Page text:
Figure 1: Relief of Aristotle and Plato (della Robbia, 1437–39).

In crafting his philosophy of the soul, Aristotle delves into the concept of what constitutes a "natural body," a notion that sometimes stands in contrast to the ideas presented by his philosophical predecessors, including Plato. In Aristotle's view, natural bodies are distinct from artificial ones due to their intrinsic principle of motion and rest, meaning they contain within themselves the reasons for their changes or states of stability. Thus, there is a definitional linkage between the body and its inner cause of changes, which Aristotle identifies as the soul. This understanding sharply contrasts with Plato's perspective. Plato, in Aristotle’s interpretation, seems to attach the soul to any given body somewhat arbitrarily. This makes Plato's concept of the soul-body relationship appear disconnected and perhaps implies that, in Plato's framework, the bodies of living beings might not fully qualify as "natural" in the way Aristotle understands the term. For Aristotle, the soul is not just an internal inhabitant of the body; it is deeply integrated with the body, defining its very nature and potentialities (Johansen, 2016).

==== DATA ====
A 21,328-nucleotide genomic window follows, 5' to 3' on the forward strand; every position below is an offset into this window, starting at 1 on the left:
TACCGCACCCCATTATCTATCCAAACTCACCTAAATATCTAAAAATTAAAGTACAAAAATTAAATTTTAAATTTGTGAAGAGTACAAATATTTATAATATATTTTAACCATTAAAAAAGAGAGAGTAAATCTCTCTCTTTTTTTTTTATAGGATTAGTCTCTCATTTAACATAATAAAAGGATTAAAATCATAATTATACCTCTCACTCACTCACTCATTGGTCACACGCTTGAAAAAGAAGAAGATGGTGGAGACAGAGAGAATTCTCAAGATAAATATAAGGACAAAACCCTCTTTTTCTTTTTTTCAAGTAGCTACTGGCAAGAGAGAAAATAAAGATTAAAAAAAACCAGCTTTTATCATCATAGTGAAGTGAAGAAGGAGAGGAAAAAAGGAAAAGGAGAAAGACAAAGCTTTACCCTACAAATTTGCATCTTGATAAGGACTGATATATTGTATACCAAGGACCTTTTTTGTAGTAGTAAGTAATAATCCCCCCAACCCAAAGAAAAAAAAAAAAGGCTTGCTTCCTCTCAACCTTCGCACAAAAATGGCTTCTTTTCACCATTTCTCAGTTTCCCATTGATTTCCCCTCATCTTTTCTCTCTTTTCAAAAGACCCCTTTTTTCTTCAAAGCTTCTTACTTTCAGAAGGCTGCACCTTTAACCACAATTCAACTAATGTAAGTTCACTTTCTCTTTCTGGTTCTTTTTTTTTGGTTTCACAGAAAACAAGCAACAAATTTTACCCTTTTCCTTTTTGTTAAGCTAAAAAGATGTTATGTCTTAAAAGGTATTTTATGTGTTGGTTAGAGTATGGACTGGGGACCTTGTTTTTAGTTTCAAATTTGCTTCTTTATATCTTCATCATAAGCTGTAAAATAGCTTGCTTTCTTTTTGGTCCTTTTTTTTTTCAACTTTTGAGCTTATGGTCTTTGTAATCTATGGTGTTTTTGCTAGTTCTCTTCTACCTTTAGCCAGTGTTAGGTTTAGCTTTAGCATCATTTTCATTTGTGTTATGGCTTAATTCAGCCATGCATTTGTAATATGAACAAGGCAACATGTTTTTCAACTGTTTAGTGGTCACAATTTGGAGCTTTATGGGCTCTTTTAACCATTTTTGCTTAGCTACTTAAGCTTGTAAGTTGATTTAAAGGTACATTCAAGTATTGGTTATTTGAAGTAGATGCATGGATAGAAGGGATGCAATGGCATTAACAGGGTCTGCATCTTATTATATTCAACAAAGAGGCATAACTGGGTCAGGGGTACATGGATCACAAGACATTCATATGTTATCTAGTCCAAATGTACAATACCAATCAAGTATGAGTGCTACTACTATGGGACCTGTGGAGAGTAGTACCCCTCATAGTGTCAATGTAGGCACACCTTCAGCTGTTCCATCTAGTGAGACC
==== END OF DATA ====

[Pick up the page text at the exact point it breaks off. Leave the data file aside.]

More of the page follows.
The Concept of Hylomorphism

The interpretation of Aristotle's concept of the soul is laden with complexities, partly due to the philosophical context in which he lived and worked. Aristotle's era, the 4th century BCE, was a vibrant period in ancient Greece, marked by groundbreaking advances in various fields including philosophy, science, and politics. Athens was a hub of intellectual and cultural activity, and philosophers who preceded Aristotle had already paved the way with their discussions on the nature of knowledge, existence, and the human soul. Building on this legacy, Aristotle developed a unique understanding of the soul, or psūkhḗ, which encompassed not just humans but all living beings. This diverges from modern perspectives, for instance, which might entertain the notion of artificial intelligence having consciousness but find the idea of plants possessing mental life far-fetched. In De Anima Aristotle aims to identify both the nature of the soul and a comprehensive description that applies to all kinds of souls. Although Aristotle's discourse can appear abstract, it sets forth a framework for a credible interpretation. He introduces a two-tiered approach to understanding the soul: initially as an actualisation, and subsequently as an essence (Miller, 1999).